Indeed, there are many books about individual non-modernist painters and non-modernist painters grouped by geography and, sometimes, style. But apparently no one has tried to present a general history of non-modernist painting from 1870 to the present in book form.

That is the task of this proposed book.

After a few paragraphs outlining the history of modernism and non-modenrist reaction to it, I conclude my discussion of the book's subject as follows:

The book proposed here is intended to provide coverage of many of the excellent artists who, for various reasons, failed to embrace modernism. The contexts mentioned in the preceding paragraphs form the framework for the presentation.

Why does any of this matter? It matters because there is a good chance that modernism in its various guises lacks staying power. Arguments are presented in the enclosed draft of Chapter 1. But the gist is that modernism has strayed so far from basic human experience that future generations will not easily relate to it, unlike the case of masters such as Rembrandt and Velázquez whose work can be grasped even though it was created centuries ago.

If modernism fizzles, what might replace it? It’s likely that the work of painters presented in this book will provide clues.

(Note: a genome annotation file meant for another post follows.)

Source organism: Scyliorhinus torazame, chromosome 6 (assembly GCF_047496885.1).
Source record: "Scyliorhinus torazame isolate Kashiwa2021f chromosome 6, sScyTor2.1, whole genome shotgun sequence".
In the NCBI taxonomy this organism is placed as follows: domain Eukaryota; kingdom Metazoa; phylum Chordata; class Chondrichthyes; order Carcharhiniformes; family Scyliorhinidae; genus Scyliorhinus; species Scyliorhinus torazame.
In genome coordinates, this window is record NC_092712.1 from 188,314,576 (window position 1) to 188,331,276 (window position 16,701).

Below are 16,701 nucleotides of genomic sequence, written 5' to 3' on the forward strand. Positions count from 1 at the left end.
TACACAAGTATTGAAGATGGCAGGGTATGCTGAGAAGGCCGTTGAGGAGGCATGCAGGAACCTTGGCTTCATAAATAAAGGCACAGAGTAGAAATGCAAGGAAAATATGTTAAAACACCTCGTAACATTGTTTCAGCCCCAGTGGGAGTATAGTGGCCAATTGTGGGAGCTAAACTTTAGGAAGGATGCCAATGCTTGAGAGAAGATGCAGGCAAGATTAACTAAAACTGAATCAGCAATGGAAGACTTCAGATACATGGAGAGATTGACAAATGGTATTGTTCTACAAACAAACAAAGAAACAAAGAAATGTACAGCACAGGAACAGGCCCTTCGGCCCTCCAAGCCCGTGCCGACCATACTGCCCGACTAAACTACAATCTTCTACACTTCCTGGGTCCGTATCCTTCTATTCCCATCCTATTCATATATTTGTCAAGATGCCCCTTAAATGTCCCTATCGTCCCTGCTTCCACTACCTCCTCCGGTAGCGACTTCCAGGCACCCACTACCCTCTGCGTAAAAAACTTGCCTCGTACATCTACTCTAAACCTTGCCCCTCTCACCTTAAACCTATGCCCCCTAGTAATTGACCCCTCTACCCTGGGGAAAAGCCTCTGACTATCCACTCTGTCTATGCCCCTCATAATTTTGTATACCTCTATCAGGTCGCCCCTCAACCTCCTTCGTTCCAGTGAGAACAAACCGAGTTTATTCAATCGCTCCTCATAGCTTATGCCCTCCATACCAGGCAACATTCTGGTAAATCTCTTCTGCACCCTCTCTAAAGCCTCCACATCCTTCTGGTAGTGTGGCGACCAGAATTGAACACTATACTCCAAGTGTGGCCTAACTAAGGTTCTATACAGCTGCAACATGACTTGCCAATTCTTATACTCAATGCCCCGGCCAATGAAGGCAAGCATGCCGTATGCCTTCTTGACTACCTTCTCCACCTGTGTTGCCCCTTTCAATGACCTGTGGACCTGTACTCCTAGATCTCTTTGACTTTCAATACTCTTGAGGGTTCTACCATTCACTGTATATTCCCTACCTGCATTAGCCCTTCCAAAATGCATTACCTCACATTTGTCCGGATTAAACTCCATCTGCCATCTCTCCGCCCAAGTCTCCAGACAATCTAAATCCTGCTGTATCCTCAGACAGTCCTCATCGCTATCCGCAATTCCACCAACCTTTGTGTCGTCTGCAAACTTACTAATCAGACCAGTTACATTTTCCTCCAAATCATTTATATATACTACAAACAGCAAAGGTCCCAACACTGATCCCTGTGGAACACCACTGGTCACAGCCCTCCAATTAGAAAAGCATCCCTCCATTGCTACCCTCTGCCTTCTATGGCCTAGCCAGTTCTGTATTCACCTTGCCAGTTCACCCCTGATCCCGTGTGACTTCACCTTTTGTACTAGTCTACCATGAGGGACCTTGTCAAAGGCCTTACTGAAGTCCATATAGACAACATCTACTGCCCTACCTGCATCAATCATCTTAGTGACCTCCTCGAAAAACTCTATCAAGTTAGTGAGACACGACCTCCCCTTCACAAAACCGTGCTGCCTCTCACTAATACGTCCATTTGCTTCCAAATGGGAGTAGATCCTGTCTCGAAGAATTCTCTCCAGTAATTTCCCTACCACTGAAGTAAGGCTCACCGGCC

In the past, a number of readers offered helpful suggestions. To keep this posting from getting too long, I'll mention only Gerard Vanderleun, who blogs here. He was kind enough to meet me at a Top Pot for coffee last year and tried to clue me in regarding all those pesky details about getting published: sobering stuff.

Here are some issues I'd appreciate comments on:

  • One section of the prospectus deals with sales potential. All I could say was "This writer does not have sales information on art books. As a guess, the proposed book should sell at least as well as museum catalogs for non-Impressionist 19th century painters and movements, and might do even better if properly promoted."

    Am I wrong? What more might be said that would be realistic, yet wouldn't be a turn-off?